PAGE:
Indigenous Veteran Debbie Eisan to be featured on the Aboriginal Peoples Television Network
Indigenous Veteran Debbie Eisan will be featured in a 60-second video airing on APTN, with the Aboriginal Peoples Television Network, for the Indigenous Day Live event on 20 June.
Indigenous Day Live is Canada’s largest event celebrating National Indigenous Peoples Day.
Veterans Affairs Canada has a new partnership with APTN. It’s an opportunity to raise awareness about programs and services to an Indigenous-based audience. The partnership also recognizes the significant contributions of Indigenous Veterans. Through this partnership, we are increasing engagement with Indigenous communities and Indigenous Veterans across the country.
The partnership will be renewed for the Indigenous Day Live in 2022, when we hope to attend in person, engaging directly with Indigenous Veterans and the communities that support them.
Indigenous peoples have always had an important place in our military history, even though many needed to overcome barriers to serve in uniform.
The contributions of First Nations, Métis, Inuit and other Indigenous peoples are woven through every conflict and every era: from the thousands who answered the call during the First and Second World Wars, to those who served in Afghanistan and in peace missions around the world.
Join us this month as we remember all the Indigenous people who have served Canada, and how much our country honours them for their service.
Veteran Patti Gray was pushed out of the Canadian Armed Forces during the LGBT purge. She excelled in her post-military career also continued a life of service to her community. Today she proudly wears her Pride Citation as a badge of honour.
Filmmaker Sarah Fodey’s documentary, The Fruit Machine details personal accounts of former public servants affected by the LGBT purge.
Veterans share experience of applying for disability benefits
We are collecting valuable insights into improving the application process for VAC disability benefits. To better understand their first experiences in applying for benefits, Veterans Affairs Canada is holding a consultation with Veterans, former RCMP and still-serving CAF members, their family members, until 17 June 2021.
Be heard! Join one of the six ministerial advisory groups
Are you passionate about making a difference for Veterans? Interested in speaking up about issues and sharing your perspective? Then join one of VAC’s ministerial advisory groups.
Ministerial advisory groups at Veterans Affairs Canada are your opportunity to share your knowledge, expertise, and experiences with the Minister to help guide change and improve services for Veterans and their families.
We are currently seeking Veterans, Canadians, and stakeholders from diverse backgrounds and experiences across Canada who want to make a difference.
Bring your voice and share your perspective on important issues to one of the ministerial advisory groups:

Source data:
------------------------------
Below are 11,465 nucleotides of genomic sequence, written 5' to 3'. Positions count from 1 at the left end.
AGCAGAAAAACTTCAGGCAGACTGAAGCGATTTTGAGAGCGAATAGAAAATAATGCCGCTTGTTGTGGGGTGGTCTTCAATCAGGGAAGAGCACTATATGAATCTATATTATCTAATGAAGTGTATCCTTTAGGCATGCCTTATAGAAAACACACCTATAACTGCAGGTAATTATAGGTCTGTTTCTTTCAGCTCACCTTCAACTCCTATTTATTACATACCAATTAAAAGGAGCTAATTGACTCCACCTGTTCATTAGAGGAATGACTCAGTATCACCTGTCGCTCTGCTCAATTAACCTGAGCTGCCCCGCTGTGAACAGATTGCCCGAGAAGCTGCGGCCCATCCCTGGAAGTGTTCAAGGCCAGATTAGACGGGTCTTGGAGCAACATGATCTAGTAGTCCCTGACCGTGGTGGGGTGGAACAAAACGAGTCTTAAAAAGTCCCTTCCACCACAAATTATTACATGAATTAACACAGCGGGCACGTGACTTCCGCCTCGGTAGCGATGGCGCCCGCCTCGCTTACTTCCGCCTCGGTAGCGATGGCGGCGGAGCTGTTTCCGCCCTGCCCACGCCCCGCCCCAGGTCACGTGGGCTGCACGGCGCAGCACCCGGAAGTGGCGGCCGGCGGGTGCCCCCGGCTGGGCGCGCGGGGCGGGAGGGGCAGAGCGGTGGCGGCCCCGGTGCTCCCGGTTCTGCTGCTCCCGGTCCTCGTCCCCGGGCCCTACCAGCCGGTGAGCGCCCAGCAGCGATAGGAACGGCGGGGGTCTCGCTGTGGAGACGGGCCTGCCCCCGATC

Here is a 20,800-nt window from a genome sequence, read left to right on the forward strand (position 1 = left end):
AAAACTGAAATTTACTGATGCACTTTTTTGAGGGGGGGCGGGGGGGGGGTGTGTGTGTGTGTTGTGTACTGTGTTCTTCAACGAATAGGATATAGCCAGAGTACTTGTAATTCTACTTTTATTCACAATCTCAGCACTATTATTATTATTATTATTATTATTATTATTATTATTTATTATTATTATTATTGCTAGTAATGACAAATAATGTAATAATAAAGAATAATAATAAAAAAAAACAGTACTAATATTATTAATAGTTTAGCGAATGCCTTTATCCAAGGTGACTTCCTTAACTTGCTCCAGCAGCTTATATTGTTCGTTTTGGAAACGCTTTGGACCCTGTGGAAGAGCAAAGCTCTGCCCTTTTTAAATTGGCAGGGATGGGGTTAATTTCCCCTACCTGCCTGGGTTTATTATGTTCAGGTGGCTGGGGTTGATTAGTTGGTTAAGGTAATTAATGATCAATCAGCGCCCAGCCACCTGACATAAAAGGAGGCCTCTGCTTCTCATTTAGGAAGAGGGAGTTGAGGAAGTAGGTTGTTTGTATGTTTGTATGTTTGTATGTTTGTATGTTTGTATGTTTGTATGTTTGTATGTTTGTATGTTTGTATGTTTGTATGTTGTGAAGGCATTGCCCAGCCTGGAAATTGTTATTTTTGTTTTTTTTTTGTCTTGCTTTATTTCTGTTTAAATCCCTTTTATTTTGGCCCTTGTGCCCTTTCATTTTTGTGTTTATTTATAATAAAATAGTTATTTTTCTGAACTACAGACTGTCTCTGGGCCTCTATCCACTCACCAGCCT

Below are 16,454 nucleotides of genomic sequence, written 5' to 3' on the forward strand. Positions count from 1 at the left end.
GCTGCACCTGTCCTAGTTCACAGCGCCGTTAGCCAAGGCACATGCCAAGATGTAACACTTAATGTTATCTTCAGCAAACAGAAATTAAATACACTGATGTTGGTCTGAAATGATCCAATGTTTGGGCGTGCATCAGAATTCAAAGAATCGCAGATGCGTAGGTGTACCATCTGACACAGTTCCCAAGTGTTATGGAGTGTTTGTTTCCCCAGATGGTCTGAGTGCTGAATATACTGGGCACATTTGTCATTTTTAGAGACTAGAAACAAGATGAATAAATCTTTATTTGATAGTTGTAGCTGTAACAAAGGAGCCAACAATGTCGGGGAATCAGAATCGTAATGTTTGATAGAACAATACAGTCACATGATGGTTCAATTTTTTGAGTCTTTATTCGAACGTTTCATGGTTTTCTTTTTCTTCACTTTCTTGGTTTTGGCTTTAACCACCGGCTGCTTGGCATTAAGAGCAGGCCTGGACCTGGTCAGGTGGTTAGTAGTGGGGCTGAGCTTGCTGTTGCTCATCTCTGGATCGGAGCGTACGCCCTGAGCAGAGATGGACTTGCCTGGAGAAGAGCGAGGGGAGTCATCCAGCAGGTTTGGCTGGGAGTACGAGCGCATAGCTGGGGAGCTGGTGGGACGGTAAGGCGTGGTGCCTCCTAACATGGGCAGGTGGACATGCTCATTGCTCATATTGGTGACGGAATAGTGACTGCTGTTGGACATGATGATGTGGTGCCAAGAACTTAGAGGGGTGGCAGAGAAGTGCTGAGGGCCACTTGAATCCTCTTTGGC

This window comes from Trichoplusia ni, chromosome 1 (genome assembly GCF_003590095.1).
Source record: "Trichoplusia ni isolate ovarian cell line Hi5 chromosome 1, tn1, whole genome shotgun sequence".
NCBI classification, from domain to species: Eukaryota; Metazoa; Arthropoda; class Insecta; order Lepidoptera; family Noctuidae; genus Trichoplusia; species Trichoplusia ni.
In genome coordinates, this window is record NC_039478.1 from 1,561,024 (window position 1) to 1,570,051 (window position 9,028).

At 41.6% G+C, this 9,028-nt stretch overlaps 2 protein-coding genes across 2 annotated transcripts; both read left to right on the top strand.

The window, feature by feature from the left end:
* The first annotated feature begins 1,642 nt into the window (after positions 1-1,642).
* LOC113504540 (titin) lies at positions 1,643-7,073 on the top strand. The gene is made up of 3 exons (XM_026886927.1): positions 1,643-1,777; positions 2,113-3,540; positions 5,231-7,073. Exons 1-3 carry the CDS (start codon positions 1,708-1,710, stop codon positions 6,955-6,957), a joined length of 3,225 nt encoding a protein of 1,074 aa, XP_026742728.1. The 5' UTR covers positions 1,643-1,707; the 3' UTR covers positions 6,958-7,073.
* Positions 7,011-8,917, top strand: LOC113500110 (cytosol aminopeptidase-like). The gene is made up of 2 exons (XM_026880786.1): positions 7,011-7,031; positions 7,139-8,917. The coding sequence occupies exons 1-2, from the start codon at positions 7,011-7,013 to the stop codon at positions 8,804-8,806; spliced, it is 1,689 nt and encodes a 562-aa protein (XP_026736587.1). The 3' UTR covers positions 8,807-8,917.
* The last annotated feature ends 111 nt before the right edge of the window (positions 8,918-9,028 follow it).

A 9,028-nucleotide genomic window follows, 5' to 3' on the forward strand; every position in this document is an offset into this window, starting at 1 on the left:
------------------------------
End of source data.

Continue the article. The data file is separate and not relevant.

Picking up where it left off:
Veteran Howard Elson benefits from the Veterans Independence Program
Howard Elson has experienced his share of action and adventure in his 31-year career with the Canadian Army’s Artillery division. His advice to CAF members and Veterans in life after service is to take advantage of all the benefits and services available.
Mr. Elson joined the Army from his home in Newfoundland and served with the Artillery in postings was posted across Canada, and even on the Rhine river in Germany. He achieved the rank of Master Corporal, and then in the Reserves Rangers, rose to Lieutenant.
An accident in 1979, while working with 155mm artillery shells, left Mr. Elson with a permanent back injury. He transitioned out of the CAF and pursued a number of opportunities, including as a training officer for the Canadian Rangers.
He encourages any Veteran who feels they might benefit from the program to apply. “By all means, look into it. I’ve been happy with what the program has to offer, and it’s always easy to get answers if ever I have questions.”
Todd Ross had loved the military since childhood. As an adult, he excelled in his position in the Royal Canadian Navy—until he was dismissed in 1990, through no fault of his own, caught up in the LGBT purge.
Since then, Todd has applied his considerable talents and skills to build an impressive career. He also helped lead the class action that led to an apology to LGBT members and compensation.
A life in the military
Todd Ross joined the Army Cadets in his home town of St. Stephen, New Brunswick, just before his thirteenth birthday. “I absolutely loved it,” he remembers. The Cadets took him to Germany, among other adventures. When he got older, he became a summer instructor with the organization.
Major-General (Ret) David Fraser, who led NATO forces in Afghanistan, has excellent advice for those about to transition from military service.
As Corporate executive, bestselling author and financial mentor at one of Canada’s leading business schools, Major-General (Retired) David Fraser has certainly had a successful career after his time in uniform. His post-military career focuses on guiding fellow Veterans and current members of the Canadian Armed Forces through various post military activities.